the take-up reel increases. 10. Apparatus as defined in claim 9, in which: a. said strip supply means includes:

1. a supply reel;

d. strip supply means; 2. a roll of strip thereon; e. strip and sheet take-up means; and 3. brake means applying a substantially contant ref. means defining a path for the strip from the supply t -di torque to the supply reel; and

mea pa the discharge end Of the declefatihg 4. strip drive means engaging the strip between the conveyor means to the P means, 50 that the reels for driving the strip at a linear speed having deeelel'ated Sheets move Ohio the Strip adjacent a fixed ratio to the linear speed of the decelerat- Sai scharg ing conveyor means; and Apperetus for moving Printed sheets from a Press b. said strip and sheet take-up means includes limited to a strip of material running at a slower speed than the maximum torque motor means d i i h taken, press and winding the strip and sheets together in a roll, reel, comprising! I5 11. Apparatus for delivering sheets onto a moving a. conveyor means running at press speed for carrying the sheets from the press to a first transfer station, said conveyor means having spaced grippers for engaging individual sheets and positively adstrip and winding the strip and sheets together into a roll, comprising:

a. strip supply means including a supply reel and a roll of strip thereon;

vancing them, said conveyor including a reach a b, strip and sheet take-up means including a take-up the transfer station where the sheets are carried reel. I 7 beiow the conveyor c. means, including maximum torque limiting means, b. gripper release means at the transfer station for redriving the takemp fee.

leasmg gnppers; and d. brake means applying a substantially contant rec. decelerating conveyor means below said reach at taming torque to the Supply reel,

ii i g e. continuously running sheet supply means for deliv- 6 means running m 6 same as Sal ering sheets onto said strip at intervals separated in press speed conveyor means but at a slower time 1 2 g r zj lig zi g g g fggg f. strip drive means engaging the strip .throughout a 'under g belt mgeans for attractin Sheets substantial length thereof between the reels, and l d f h f g d h g. motion transmitting means connecting said sheet 5 g z g izgf means an 0 mg supply means and said strip drive means, said mod Strip supply means tion transmitting means including means for varye. strip and Sheet takemp means including a takemp mg the ratio between the linear speeds of the strlp reel and vertically movable means supporting the take-up reel;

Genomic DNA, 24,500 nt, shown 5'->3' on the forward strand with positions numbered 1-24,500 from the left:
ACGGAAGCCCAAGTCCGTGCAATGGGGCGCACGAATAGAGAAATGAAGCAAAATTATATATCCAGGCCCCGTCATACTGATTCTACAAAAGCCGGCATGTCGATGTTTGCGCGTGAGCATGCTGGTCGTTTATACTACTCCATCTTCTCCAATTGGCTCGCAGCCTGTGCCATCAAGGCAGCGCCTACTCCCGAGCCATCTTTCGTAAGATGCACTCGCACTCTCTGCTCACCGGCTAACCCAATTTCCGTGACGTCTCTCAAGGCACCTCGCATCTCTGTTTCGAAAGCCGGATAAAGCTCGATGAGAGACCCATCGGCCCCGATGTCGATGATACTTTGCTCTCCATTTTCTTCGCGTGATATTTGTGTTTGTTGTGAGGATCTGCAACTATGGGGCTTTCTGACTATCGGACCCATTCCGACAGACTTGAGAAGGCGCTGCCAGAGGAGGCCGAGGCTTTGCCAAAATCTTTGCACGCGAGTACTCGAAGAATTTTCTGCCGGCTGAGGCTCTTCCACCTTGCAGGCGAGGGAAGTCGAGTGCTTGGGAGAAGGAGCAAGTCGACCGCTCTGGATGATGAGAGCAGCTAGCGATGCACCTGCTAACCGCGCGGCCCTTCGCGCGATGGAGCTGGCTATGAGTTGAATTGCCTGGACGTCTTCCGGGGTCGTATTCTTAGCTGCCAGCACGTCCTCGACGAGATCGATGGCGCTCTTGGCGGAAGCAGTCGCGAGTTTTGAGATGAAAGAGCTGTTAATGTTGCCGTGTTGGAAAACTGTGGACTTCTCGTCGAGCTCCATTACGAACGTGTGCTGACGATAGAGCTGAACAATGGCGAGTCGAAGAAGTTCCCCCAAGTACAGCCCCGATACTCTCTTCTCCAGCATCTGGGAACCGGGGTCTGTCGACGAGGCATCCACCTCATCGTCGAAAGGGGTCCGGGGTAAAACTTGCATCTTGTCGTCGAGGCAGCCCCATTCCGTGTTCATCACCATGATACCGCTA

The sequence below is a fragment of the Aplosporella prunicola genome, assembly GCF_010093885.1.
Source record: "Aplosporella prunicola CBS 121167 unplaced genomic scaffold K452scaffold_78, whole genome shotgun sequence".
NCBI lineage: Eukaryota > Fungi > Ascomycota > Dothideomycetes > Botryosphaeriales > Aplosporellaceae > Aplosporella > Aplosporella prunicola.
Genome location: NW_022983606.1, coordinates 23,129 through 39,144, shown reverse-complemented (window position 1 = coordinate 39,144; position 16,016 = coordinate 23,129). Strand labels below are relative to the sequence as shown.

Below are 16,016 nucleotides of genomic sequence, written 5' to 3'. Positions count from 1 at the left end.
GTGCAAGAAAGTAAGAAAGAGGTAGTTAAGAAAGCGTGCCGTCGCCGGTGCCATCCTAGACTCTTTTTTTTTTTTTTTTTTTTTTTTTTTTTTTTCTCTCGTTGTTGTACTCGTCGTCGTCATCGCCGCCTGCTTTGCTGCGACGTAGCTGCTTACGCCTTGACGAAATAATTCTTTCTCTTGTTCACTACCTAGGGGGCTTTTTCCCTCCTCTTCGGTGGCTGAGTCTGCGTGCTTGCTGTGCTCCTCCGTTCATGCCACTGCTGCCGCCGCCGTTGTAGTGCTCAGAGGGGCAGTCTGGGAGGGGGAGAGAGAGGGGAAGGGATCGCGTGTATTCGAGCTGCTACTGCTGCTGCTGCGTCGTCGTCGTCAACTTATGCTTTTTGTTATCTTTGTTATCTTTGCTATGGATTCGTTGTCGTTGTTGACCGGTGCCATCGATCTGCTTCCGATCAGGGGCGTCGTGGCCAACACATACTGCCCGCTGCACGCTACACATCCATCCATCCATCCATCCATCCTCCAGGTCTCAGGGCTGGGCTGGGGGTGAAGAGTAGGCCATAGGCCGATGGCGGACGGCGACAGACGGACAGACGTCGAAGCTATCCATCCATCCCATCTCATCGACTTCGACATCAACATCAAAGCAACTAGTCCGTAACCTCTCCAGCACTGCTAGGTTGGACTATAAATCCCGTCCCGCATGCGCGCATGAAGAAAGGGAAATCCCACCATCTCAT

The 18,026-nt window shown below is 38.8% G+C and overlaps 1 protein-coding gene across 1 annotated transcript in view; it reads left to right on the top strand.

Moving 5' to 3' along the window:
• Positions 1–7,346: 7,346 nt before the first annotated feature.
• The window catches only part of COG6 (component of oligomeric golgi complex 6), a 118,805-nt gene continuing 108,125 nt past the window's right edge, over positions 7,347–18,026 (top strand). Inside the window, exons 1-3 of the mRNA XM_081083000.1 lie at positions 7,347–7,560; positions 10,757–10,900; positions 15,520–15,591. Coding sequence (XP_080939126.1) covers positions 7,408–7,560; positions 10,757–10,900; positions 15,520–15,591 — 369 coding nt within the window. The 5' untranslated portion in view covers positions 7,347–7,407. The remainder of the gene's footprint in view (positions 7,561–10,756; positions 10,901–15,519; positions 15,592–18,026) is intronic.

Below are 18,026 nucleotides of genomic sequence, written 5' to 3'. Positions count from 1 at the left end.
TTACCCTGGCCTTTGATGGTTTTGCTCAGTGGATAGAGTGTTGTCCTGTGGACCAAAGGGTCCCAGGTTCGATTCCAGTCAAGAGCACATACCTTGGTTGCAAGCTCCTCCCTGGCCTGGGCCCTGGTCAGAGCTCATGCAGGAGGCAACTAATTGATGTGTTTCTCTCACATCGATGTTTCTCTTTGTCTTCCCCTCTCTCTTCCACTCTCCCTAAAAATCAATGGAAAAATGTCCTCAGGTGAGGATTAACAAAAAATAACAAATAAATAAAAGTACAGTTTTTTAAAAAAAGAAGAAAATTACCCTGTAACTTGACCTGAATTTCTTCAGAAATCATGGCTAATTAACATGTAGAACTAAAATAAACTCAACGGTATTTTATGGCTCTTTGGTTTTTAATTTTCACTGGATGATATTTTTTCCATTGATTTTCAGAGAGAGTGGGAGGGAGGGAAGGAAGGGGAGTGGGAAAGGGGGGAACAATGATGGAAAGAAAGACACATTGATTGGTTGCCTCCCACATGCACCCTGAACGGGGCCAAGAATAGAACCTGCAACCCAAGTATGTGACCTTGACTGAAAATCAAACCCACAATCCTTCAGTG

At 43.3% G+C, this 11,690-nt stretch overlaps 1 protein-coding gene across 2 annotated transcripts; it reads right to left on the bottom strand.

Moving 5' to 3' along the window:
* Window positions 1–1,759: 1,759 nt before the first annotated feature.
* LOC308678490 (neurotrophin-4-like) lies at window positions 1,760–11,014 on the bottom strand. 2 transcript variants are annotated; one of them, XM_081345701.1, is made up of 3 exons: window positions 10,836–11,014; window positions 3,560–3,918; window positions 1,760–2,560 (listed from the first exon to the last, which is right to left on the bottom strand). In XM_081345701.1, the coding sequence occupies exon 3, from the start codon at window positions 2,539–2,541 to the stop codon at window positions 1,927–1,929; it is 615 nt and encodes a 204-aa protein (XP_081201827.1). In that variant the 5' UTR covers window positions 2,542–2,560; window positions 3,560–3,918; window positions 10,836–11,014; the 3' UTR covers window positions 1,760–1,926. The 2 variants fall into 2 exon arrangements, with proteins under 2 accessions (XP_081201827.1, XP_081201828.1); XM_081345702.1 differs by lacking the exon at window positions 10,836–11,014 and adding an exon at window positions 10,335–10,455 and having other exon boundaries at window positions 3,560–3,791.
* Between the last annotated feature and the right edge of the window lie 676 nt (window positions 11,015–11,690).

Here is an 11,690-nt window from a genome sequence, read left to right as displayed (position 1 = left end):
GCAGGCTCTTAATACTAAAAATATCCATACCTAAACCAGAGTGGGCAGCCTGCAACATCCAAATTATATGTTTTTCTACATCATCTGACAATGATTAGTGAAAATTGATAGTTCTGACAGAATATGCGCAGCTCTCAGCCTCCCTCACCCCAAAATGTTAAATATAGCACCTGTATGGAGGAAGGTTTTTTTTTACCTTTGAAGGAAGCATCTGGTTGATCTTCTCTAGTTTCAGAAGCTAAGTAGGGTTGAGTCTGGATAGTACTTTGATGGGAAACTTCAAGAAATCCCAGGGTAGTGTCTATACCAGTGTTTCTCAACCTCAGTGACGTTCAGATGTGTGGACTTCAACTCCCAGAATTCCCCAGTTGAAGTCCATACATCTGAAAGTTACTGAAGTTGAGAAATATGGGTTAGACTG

f. means defining a path for the strip from the strip supply means past the discharge end of the decelerating conveyor means where the sheets are discharged onto the strip, to the take-up reel, said path defining means including a guide roll over which the strip passes as it approaches the take-up reel;

drive means and the sheet supply means.

12. Apparatus as in claim 1 1, in which the strip drive means includes a rotating drive cylinder over which the strip passes, and clamp means to force the strip against the periphery of the cylinder.

13. Apparatus as in claim 12, in which said clamp means comprises:

a. a lever; b. a roller carried at one end of said lever and rotatg. motor means for driving said upwardly movable ably engaging said strip on the Surface thereof means; and posite said drive cylinder; and h. control means for the motor means including: c-fluid motor means engaging another P said A sensing device adjacent the moving strip lever and effective to force said roller toward said tween the guide roll and the take-up reel, said dedrive cylinder to h y Clamp the Strip between vice being actuatable by the strip when the elevathe roller and the y tion of the strip at the device differs from that at the point of tangency of the strip as it leaves the guide roll by a predetermined distance; and

2. means responsive to actuation of the device to 14. Apparatus as in claim 1 l, in which the strip drive means includes:

a. a positively driven cylinder over which the strip passes;

energize the motor means to driv th movable b. guide rollers defining a tortuous path for the strip, means in a direction to reduce said distance until said path extending around more than one-half the the control device is no longer actuated by the circumference of the positively driven cylinder; strip, so that the final reach of the strip approachand ing the reel and carrying the printed sheets rec. clamp means to force the strip against the periphmains at an angle within a predetermined range 0 ery of the cylinder.